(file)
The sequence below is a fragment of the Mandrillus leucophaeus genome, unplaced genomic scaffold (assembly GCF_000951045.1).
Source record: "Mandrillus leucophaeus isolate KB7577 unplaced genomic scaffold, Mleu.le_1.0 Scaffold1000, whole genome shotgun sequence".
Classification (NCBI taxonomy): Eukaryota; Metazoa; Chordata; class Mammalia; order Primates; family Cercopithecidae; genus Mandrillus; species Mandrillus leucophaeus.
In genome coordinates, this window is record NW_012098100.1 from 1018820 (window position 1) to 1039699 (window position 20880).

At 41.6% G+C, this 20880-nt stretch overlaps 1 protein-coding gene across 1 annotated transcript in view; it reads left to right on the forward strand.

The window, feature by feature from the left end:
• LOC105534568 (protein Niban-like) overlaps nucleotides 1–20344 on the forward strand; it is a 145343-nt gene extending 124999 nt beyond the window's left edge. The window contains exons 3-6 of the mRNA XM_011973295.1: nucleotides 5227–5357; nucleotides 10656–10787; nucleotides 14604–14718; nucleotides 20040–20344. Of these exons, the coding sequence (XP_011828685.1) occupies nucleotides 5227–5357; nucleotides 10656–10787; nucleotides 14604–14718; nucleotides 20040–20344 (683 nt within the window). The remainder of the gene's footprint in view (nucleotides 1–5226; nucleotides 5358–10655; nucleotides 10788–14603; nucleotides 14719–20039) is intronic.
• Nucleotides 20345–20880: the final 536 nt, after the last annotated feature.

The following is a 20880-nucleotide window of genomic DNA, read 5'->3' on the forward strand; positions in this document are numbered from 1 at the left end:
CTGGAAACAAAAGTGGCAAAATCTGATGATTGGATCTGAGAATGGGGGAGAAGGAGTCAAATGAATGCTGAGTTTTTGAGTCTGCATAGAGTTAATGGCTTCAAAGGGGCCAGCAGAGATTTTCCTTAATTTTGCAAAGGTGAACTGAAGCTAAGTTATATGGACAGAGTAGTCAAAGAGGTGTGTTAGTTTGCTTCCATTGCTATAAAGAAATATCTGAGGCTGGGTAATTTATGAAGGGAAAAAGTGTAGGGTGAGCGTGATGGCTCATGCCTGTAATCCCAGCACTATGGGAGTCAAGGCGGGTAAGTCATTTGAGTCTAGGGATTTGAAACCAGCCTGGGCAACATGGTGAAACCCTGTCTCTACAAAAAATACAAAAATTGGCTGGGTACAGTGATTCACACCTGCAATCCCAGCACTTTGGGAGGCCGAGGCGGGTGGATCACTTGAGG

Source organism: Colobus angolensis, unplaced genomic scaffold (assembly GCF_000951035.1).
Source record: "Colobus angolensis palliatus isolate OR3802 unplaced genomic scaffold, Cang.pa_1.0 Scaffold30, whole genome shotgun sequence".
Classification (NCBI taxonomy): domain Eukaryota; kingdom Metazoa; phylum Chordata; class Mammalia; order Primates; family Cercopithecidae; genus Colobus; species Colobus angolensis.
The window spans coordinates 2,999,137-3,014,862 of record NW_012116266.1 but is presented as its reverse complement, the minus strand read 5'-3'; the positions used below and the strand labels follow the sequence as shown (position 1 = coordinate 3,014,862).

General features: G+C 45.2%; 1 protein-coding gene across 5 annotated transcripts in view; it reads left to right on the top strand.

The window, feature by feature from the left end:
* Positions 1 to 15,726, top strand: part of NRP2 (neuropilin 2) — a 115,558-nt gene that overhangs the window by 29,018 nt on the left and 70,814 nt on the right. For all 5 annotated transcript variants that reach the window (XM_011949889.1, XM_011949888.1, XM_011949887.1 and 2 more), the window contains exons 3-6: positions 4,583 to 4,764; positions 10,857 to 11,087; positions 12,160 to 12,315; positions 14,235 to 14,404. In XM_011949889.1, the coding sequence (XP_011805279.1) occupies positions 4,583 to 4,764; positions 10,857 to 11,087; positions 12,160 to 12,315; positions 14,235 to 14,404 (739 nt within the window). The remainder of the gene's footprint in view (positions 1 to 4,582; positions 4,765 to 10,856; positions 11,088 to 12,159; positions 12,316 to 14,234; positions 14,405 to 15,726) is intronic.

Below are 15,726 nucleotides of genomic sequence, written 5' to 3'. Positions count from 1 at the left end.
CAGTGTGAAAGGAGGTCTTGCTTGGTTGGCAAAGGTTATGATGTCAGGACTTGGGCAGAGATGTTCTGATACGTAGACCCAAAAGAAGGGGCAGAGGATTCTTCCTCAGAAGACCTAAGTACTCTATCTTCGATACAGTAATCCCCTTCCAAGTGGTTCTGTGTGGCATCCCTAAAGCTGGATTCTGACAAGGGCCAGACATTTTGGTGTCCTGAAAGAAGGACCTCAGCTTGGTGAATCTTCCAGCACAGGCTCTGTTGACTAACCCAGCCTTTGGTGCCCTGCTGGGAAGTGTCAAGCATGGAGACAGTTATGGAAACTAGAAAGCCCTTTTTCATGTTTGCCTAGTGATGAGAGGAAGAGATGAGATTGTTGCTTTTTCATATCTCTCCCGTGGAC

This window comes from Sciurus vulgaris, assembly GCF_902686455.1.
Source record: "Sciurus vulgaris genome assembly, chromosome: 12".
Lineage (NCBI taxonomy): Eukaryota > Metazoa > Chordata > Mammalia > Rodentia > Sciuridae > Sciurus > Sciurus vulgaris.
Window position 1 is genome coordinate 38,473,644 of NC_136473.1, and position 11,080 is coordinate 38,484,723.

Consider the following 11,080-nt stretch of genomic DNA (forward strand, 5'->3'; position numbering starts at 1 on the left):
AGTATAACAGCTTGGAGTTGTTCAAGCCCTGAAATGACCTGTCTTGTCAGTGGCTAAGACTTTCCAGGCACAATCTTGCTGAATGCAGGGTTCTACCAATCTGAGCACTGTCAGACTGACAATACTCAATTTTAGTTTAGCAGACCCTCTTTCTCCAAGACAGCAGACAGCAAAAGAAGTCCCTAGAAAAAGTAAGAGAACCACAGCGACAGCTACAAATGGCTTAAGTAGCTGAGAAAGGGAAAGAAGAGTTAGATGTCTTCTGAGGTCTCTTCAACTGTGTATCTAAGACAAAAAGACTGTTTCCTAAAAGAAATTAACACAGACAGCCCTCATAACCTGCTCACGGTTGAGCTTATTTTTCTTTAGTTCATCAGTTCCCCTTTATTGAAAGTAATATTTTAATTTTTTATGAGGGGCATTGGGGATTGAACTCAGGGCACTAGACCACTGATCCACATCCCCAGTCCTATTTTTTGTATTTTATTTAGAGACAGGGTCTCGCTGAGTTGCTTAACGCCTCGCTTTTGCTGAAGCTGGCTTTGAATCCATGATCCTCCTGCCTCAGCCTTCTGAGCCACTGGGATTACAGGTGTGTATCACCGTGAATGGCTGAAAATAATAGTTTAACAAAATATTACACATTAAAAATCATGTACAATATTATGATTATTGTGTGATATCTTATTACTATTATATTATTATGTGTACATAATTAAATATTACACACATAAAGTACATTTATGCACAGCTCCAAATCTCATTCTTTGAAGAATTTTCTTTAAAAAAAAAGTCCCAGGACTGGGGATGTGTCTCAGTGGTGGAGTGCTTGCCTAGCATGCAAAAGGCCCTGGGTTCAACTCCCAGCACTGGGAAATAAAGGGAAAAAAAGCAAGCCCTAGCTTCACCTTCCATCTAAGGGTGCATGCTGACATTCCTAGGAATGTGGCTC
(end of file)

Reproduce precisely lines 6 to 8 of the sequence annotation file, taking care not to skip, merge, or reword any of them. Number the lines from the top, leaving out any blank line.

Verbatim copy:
The window, feature by feature from the left end:
• LOC105534568 (protein Niban-like) overlaps nucleotides 1–20344 on the forward strand; it is a 145343-nt gene extending 124999 nt beyond the window's left edge. The window contains exons 3-6 of the mRNA XM_011973295.1: nucleotides 5227–5357; nucleotides 10656–10787; nucleotides 14604–14718; nucleotides 20040–20344. Of these exons, the coding sequence (XP_011828685.1) occupies nucleotides 5227–5357; nucleotides 10656–10787; nucleotides 14604–14718; nucleotides 20040–20344 (683 nt within the window). The remainder of the gene's footprint in view (nucleotides 1–5226; nucleotides 5358–10655; nucleotides 10788–14603; nucleotides 14719–20039) is intronic.
• Nucleotides 20345–20880: the final 536 nt, after the last annotated feature.